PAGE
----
It has surprisingly been found that by adding small amounts of an epoxide to a hydroformylation mixture, the amount of heavy ends produced during the hydroformylation process can be drastically reduced. This efficient way of limiting the formation of heavy ends and thus preventing heavy ends from accumulating in the reaction mixture, has also a stabilizing effect on the organobisphosphite ligand of a rhodium complex catalyst in a hydroformylation reaction.

The method of the present invention is further a very efficient way of reducing catalyst loss by limiting the formation of more complex heavy ends, in which the epoxide addition is combined with a continuous or discontinuous removal of early heavy ends.

Referring to the accompanying Figure 1, the present invention refers to a method for reducing heavy end formation and catalyst loss in a continuous hydroformylation process, where an olefin or an olefin mixture is reacted with carbon monoxide and hydrogen in a reactor assembly (1) in the presence of a rhodium complex catalyst, comprising at least one organobisphosphite ligand, in order to produce an aldehyde. Said method comprises the following steps:

a) adding 0.01-1.5 wt% of an epoxide to the reaction mixture,

b) separating the obtained aldehyde from a mixture of aldehyde, catalyst, ligand and early

heavy ends in a distillation unit (2),

c) separating early heavy ends by feeding a part of a catalyst and ligand return flow,

comprising a mixture of catalyst, ligand, early heavy ends and rest aldehyde from a lower outlet (23) of a final stage (2b) of the distillation unit (2), into a short residence time evaporator unit (3) having at least a first rest aldehyde stripper stage (3a) and at least one last early heavy ends stripper stage (3b), said evaporator units (3) being of a falling film and/or wiped film type, the rest of the catalyst and ligand return flow being fed back to the reactor assembly (1),

d) entering the catalyst and ligand mixture from a lower end (3b 1) of the at least one last early heavy ends stripping stage (3b) into a cooling unit (4) immediately after stripping of early heavy ends.

In preferred embodiments of the present invention the formation of heavy ends is reduced by 10-80 % at least 50 %. That is a huge benefit for the economy of the hydroformylation process. The

method of the present invention is a great way of using an epoxide, as an heavy ends inhibitor. Another benefit of the method according to the present invention is that the addition of epoxide increases the purity of the aldehyde product, without any other adjustments to the process.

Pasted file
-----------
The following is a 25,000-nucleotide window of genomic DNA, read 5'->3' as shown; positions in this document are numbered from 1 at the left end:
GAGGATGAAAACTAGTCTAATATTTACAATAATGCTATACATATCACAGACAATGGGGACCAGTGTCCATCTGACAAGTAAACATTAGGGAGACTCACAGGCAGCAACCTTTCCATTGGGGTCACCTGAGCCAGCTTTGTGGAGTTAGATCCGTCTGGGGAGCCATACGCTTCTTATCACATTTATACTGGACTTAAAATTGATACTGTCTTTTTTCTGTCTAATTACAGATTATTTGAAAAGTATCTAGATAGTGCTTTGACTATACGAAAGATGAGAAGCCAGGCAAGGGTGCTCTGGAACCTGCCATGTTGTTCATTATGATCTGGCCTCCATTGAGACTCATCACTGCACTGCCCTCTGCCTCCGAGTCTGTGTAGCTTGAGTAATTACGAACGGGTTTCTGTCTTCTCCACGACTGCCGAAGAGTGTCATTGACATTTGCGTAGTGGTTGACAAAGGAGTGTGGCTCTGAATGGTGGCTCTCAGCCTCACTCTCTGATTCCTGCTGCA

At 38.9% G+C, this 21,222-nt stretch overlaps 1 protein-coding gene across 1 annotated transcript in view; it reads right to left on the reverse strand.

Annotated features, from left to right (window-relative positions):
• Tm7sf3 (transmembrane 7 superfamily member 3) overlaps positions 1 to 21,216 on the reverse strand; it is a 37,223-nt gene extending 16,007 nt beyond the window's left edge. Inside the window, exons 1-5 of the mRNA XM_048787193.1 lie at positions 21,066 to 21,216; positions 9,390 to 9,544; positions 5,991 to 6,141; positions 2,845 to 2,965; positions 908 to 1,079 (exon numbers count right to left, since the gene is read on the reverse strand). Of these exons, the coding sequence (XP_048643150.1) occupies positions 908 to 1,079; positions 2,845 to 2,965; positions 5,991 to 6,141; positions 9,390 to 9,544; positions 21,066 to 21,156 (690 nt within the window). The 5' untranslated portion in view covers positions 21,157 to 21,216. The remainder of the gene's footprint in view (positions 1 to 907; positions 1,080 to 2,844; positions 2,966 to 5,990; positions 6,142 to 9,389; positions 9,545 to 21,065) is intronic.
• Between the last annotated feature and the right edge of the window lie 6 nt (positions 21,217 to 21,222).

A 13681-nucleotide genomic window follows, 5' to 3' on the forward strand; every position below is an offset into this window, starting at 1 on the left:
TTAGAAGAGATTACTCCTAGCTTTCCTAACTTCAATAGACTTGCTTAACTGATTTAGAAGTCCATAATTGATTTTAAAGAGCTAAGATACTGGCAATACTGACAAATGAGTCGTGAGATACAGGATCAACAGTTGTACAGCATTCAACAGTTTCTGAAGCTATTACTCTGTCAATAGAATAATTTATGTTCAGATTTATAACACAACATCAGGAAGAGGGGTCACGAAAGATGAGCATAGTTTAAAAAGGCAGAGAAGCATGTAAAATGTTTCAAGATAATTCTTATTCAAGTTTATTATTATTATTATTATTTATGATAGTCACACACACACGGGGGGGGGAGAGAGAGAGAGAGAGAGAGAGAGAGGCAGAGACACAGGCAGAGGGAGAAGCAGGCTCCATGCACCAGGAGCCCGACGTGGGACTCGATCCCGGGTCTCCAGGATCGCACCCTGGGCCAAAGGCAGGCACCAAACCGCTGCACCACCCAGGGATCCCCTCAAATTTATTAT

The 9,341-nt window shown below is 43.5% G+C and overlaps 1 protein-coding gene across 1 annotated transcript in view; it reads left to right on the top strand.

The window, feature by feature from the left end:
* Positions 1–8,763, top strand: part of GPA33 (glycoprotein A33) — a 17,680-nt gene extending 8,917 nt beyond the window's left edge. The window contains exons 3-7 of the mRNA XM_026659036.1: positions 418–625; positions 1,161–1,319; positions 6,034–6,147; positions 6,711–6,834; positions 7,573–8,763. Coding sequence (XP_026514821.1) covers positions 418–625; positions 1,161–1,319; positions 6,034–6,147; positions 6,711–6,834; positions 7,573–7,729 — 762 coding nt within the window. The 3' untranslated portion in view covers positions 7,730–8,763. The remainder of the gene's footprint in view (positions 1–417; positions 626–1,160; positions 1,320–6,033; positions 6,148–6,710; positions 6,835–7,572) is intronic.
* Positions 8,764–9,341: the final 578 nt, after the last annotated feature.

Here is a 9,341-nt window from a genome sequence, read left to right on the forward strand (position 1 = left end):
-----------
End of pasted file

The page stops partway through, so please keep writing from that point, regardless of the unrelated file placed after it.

Although the formation of heavy ends are limited by the addition of the epoxide, there are still heavy ends formed and over time they will gradually grow into even more high-boiling and complex heavy ends that are very difficult to separate from the reaction solution by distillation, since the phosphite ligand thermally decomposes at high temperatures. In the method of the present invention early heavy ends are separated and the catalyst and ligand are recovered and returned to the hydroformylation process. The term“early heavy ends” are to be understood as heavy ends that are possible to separate in an evaporator under conditions mild enough not to cause thermal degradation of the organophosphite ligand utilized. In embodiment examples of this invention temperatures at or below about 170°C and vacuum at or below 3mbar have been utilized.

Removal of early heavy ends has been mentioned in the prior art. EP404193 discloses a process for the rhodium-catalyzed hydroformylation of olefins to aldehydes, providing a means for recovering valuable components in gaseous streams by scrubbing the streams with a stripped or cooled catalyst solution. In this process set up there is an optional evaporator to remove heavy ends. This heavy end separation unit is however dimensioned to take care of the whole catalyst and ligand return flow, which requires a rather large and energy consuming evaporator with a residence time that risk substantial thermal breakdown of the ligand. Due to the reduced heavy end formation caused by the epoxide addition in the method according to the present invention, it has shown through calculations and process simulation to be sufficient to allow as little as below 10% or even 1% of the catalyst and ligand return flow to pass through a heavy end stripping stage in order to separate early heavy ends from the process. This allows for a smaller and more cost effective evaporation unit with shorter residence time and short path, which is a highly desired property in order not to cause thermal breakdown of the ligand. One consequence of the method of the present invention is an increased life span of the delicate organophosphite ligand.